1. Clearly define what you’re trying to accomplish, both for each product release and for the organization as a whole. Without long-term goals, you’re just a service organization-slash-cost center.

2. Get buy-in from highly placed allies who are “true believers” in the value of usability and user experience. You will need these people to stand up for your team during budgetary skirmishes.

7. What is the biggest “gotcha” or problem of enterprise software usability?

The biggest gotcha in my opinion is workflow. That is, it’s difficult to shoehorn every customers’ particular set of processes into the workflow determined by the software product, and it’s not always advisable to make the product’s workflow extremely configurable. Therein lies the rub.

8. What are your plans for the near future, what’s coming up next?

Over the past two years I have found myself doing more interaction design and contextual/field research to inform designs. I’m happy to have the opportunity to develop these skills and serve clients in this role. And it pays the bills quite well, which my gadget happy daughters are no doubt happy about.

Lately, I’ve been focused on developing a solid offering in the area of helping organizations plan, hire for, and execute on strategic user experience initiatives. Since I’ve built UX teams at several organizations, I feel it’s something I do well and can help others do.

The challenge is to define this offering in a way that makes it compelling to organizations. I think many organizations now “get” the value of tactical usability and interaction design, but are only now just starting to realize what it takes to maintain a long-term focus on their products’ and services’ user experiences. It takes commitment, focus, and regular measurement and assessment.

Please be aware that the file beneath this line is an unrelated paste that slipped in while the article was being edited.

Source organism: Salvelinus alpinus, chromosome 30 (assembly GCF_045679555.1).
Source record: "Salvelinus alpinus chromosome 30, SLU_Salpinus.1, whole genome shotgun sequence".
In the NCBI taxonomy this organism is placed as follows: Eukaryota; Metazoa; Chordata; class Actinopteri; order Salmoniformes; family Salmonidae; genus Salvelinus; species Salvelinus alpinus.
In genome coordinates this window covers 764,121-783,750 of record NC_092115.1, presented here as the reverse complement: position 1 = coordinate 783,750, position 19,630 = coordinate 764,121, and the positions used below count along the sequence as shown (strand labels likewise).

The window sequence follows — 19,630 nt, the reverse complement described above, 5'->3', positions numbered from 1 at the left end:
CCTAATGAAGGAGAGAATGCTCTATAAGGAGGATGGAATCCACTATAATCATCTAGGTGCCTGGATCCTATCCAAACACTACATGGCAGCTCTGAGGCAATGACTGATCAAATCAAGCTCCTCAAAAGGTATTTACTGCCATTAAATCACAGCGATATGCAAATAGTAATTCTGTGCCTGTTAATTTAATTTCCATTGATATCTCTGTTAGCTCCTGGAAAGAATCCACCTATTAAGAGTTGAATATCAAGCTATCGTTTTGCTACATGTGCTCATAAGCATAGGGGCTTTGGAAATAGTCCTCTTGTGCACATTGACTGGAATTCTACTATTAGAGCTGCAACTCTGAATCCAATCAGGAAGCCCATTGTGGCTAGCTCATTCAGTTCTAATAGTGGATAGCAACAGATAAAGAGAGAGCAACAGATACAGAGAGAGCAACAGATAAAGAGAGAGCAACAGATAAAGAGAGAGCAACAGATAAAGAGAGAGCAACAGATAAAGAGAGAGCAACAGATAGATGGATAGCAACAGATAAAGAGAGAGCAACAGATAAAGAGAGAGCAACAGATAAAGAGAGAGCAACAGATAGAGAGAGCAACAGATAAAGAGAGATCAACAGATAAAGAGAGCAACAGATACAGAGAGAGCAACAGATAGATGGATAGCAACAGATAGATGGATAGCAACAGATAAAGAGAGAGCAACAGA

Thank you Paul!

I’d like to thank Paul Sherman for taking the time out of his busy schedule to answer these questions, and provide us with a bit more insight into the user experience.

I hope you find this interview helpful and interesting. If you would like me to interview others in the usability field that you believe have made a difference please do add a comment below.

When Institutionalizing usability, it’s critical that 5 user-centered design principles be developed and adhered to.

I was recently reading HFI’s white paper on Digital User Experience Strategies, and I came across an interesting sidebar that captured my attention. In this sidebar the Author, Jarome Nadel, discusses the 5 critical user-centered design principles an Enterprise must have in order to facilitate a digital user experience strategy.

I found the side note interesting, because I believe it accurately and simply explains what it takes to have an Enterprise-wide user-centered design methodology. Take away any of these 5 principles, and institutionalizing usability will not happen.

Here then are the 5 user-centered design principles mentioned in the sidebar, and my comments about each:

1. Executive Support for Usability:

Simply put, an executive champion is critical to institutionalizing user-centered design. Anyone who’s worked in a large company can tell you horror stories about “silos.” Each silo (aka business unit) owner must make decisions that either improves the unit’s revenue, or decreases expenses.

For example, many years ago (pre-Twitter or WordPress if you can believe that!) when I worked at a very large health care company here in the U.S., the Senior Vice President of Individual insurance had vastly different goals than the SVP of Large Group, or of Senior. Their ultimate goals were the same, 15% increase in profit, but their methods for achieving their goals were vastly different.